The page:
On Interviews (1): Some Golden Rules

Getting an interview invitation triggers a rush of validation and excitement for most young academics – finally someone thinks you deserve a job! But before you start (1) going on national rail website to see how you can commute to your potential-future-new-uinversity (2) checking rightmove.com for the latest properties within walking/cycling/driving distance to the university (3) pondering which picture you’ll submit to the departmental website, you have to actually make it through the interview.

Interviews are stressful. They are few and far between, and they are stressful. Aside from working hard at interview prep – the presentation ; course outlines ; the dreaded Q&A session – and perhaps doing some breathing/yoga exercises in the run up to the big day to relax, here are 3 Golden Rules we think can help you through this terrifying/exhilarating/emotionally draining process :

  1. What contribution are you making ? You need to know this, for both your current and future research projects. The answer needs to be brief, straightforward, confident, convincing, and on the tip of your tongue. Also make sure it is clear to a non-specialist audience (most people on your panel will not be specialists in your field). Of course, no one likes a bragger – but being confident does not mean you cannot have a realistic degree of humility. You need to have give the panel the sense that you fully understand the value of your project.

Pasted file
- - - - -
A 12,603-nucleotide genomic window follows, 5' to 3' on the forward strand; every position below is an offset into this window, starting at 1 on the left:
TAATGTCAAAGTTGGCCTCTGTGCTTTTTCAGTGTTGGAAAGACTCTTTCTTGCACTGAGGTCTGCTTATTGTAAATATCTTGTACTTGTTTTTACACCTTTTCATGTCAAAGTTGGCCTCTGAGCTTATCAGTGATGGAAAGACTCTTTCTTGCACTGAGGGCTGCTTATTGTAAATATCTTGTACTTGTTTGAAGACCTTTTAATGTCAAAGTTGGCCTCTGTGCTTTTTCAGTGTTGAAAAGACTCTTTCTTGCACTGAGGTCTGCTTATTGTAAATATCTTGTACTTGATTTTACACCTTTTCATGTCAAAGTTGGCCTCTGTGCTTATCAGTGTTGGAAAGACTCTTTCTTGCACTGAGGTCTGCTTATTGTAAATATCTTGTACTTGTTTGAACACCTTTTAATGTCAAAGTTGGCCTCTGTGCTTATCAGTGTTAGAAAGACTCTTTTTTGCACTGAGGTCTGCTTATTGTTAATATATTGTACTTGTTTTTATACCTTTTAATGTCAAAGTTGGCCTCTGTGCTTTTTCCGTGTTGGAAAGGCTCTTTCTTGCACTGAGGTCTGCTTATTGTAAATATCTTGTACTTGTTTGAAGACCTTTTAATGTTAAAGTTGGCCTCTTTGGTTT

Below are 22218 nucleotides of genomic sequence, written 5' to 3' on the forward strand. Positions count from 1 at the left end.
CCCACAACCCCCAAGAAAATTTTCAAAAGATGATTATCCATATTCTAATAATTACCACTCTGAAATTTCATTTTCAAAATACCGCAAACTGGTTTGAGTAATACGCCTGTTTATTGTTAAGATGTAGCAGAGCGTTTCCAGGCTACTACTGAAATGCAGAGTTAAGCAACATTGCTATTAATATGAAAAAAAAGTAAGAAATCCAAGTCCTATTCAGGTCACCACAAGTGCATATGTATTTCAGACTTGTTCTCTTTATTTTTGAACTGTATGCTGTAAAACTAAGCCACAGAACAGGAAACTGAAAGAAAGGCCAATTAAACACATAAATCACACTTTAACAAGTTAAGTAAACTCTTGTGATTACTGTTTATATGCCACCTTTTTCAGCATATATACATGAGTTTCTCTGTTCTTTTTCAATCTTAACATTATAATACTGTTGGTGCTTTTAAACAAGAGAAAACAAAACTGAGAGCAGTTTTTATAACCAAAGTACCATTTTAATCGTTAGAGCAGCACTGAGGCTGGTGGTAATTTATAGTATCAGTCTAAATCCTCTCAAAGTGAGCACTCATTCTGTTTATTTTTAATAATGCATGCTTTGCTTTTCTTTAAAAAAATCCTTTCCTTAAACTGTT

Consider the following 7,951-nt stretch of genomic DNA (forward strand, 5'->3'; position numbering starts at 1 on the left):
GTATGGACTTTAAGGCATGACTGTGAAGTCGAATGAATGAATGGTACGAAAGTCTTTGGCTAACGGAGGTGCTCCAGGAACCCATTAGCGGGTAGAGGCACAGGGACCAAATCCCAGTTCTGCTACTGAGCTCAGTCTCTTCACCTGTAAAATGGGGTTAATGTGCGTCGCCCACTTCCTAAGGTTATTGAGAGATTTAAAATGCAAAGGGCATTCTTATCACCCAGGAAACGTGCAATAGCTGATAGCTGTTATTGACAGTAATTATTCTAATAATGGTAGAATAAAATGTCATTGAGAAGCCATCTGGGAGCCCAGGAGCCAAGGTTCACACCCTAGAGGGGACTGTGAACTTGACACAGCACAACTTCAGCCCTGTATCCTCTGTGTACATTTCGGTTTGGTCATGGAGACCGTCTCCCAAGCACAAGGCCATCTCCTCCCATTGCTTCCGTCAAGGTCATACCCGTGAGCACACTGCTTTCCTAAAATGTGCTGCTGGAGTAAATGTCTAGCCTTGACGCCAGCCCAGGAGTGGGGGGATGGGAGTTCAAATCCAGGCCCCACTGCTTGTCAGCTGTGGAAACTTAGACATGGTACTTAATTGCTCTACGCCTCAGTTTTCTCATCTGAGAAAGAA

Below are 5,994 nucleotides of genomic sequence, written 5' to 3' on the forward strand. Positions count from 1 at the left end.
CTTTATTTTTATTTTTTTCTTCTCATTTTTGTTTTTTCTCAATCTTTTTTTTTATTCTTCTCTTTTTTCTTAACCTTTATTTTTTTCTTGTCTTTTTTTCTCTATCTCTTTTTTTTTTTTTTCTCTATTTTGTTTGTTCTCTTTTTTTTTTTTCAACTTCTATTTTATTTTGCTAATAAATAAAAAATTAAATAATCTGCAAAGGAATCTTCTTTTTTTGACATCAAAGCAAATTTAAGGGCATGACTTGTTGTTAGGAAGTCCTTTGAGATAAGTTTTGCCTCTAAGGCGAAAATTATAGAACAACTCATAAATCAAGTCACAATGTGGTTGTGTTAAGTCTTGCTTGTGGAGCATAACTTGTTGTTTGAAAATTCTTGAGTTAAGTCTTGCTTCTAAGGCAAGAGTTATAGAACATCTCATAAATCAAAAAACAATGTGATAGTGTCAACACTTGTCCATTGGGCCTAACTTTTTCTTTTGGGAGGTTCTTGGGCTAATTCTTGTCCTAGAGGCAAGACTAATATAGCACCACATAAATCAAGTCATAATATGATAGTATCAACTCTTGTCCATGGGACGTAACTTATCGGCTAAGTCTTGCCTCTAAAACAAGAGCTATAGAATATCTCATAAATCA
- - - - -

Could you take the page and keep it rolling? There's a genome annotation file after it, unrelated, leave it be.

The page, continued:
1. Make a list of 5 points you really want to get across – and get them into your interview answers. The 5 points vary from person to person : perhaps you have a great IMPACT suggestion ; there might be a name (or two) of a member of the department which you want to drop in to show you have looked into what they research and want to propose a collaborative project ; maybe you just got an article accepted in a prestigious journal a few days beforehand, and you want to make sure the panel know about it ; maybe you have a super original and inspiring anecdote about teaching. Whatever those 5 things are, list them, and think of different ways you can insert them. Then run them over in your head, again and again. You may not be able to get all of them in during the interview, but you’ll probably manage at least 3 or 4 of the points, and this will hopefully show them your strengths.
  1. DO NOT RAMBLE. Answers should generally last 1-2 minutes maximum. They want to ask you questions – they don’t want to hear another presentation. If you hear yourself going on after 2 minutes JUST STOP TALKING.

We’ll be giving more Interview tips in the next few months, but in the meantime, GOOD LUCK ! If you get the job, great – if you don’t, well, we’ve all been there, often more than once, twice, three times, etc. Have a drink/a jog/a cigarette/a big moan to a friend, and then move on to next thing. Just keep at it.


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